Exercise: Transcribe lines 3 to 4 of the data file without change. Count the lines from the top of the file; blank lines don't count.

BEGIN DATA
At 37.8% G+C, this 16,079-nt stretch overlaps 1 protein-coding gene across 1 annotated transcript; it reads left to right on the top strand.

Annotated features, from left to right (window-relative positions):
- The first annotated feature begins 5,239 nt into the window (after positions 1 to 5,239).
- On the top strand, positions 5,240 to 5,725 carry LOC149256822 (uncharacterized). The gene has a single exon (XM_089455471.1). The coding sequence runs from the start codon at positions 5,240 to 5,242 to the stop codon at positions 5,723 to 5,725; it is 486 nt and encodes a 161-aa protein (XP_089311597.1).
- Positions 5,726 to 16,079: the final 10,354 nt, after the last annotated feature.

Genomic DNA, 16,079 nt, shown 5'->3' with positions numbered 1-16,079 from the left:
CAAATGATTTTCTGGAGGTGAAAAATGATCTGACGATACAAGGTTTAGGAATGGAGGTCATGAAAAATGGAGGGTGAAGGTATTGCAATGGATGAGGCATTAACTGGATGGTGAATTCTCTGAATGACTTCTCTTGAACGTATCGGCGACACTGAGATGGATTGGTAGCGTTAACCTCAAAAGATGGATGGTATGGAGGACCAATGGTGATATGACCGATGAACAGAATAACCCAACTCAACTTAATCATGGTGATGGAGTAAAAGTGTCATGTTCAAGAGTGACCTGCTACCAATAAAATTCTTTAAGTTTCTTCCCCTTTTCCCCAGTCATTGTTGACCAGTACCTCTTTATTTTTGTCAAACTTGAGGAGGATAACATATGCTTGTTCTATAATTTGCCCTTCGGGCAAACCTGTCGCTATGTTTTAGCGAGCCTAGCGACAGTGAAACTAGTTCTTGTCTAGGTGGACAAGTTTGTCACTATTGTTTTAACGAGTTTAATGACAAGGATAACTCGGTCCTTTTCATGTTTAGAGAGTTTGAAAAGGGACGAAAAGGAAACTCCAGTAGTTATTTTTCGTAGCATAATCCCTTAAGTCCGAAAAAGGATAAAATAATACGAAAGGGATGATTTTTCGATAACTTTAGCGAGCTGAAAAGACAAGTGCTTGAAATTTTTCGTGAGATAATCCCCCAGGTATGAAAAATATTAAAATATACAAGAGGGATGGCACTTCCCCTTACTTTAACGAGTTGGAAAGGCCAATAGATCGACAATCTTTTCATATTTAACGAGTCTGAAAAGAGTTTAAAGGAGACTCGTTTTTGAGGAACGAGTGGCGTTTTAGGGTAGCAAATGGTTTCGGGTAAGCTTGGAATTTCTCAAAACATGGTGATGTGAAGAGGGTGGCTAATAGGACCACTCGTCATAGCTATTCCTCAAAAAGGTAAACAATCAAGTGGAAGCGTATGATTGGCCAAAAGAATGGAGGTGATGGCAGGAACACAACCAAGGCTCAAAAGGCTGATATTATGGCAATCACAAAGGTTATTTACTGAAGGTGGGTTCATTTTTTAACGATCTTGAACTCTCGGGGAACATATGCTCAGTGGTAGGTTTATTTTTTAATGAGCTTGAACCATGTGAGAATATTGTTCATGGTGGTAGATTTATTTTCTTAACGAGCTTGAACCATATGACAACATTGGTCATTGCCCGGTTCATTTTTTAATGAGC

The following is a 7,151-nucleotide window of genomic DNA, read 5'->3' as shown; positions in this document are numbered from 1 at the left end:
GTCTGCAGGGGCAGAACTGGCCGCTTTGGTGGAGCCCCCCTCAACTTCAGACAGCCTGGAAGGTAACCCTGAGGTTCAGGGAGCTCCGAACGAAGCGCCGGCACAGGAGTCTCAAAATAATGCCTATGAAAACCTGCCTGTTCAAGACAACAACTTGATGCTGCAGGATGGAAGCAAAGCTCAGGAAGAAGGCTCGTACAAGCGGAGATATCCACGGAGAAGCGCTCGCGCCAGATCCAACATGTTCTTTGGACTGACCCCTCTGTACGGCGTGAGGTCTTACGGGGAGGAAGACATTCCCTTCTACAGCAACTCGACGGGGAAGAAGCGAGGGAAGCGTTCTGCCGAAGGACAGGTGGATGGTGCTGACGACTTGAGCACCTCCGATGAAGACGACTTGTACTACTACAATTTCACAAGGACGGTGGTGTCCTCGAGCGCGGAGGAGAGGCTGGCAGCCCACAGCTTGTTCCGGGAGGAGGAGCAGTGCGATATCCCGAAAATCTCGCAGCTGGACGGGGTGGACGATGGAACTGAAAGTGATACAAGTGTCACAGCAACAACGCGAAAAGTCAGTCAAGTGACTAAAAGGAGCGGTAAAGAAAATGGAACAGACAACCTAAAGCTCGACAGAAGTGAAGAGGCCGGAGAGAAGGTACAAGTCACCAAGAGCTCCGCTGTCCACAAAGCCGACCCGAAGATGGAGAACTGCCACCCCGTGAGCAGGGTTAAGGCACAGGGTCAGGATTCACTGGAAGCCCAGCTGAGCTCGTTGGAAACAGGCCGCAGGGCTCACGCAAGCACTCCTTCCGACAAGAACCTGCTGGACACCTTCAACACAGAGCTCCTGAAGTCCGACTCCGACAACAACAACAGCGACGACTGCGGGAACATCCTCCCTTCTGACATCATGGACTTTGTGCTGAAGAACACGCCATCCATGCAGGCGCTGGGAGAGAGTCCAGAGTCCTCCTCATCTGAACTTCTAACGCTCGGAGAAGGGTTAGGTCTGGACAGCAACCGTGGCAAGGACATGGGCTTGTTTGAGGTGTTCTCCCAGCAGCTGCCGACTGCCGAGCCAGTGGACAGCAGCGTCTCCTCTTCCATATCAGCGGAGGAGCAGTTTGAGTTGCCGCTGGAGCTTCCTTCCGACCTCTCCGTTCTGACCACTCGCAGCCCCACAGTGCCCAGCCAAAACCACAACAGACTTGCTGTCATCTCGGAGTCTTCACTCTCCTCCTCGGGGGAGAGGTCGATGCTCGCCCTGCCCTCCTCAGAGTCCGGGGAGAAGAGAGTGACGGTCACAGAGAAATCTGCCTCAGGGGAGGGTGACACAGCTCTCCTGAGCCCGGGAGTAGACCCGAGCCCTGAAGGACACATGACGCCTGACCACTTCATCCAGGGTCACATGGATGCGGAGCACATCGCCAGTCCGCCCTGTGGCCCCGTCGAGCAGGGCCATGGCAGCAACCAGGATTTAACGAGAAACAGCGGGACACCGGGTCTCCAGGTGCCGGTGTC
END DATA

- The first annotated feature begins 5,239 nt into the window (after positions 1 to 5,239).
- On the top strand, positions 5,240 to 5,725 carry LOC149256822 (uncharacterized). The gene has a single exon (XM_089455471.1). The coding sequence runs from the start codon at positions 5,240 to 5,242 to the stop codon at positions 5,723 to 5,725; it is 486 nt and encodes a 161-aa protein (XP_089311597.1).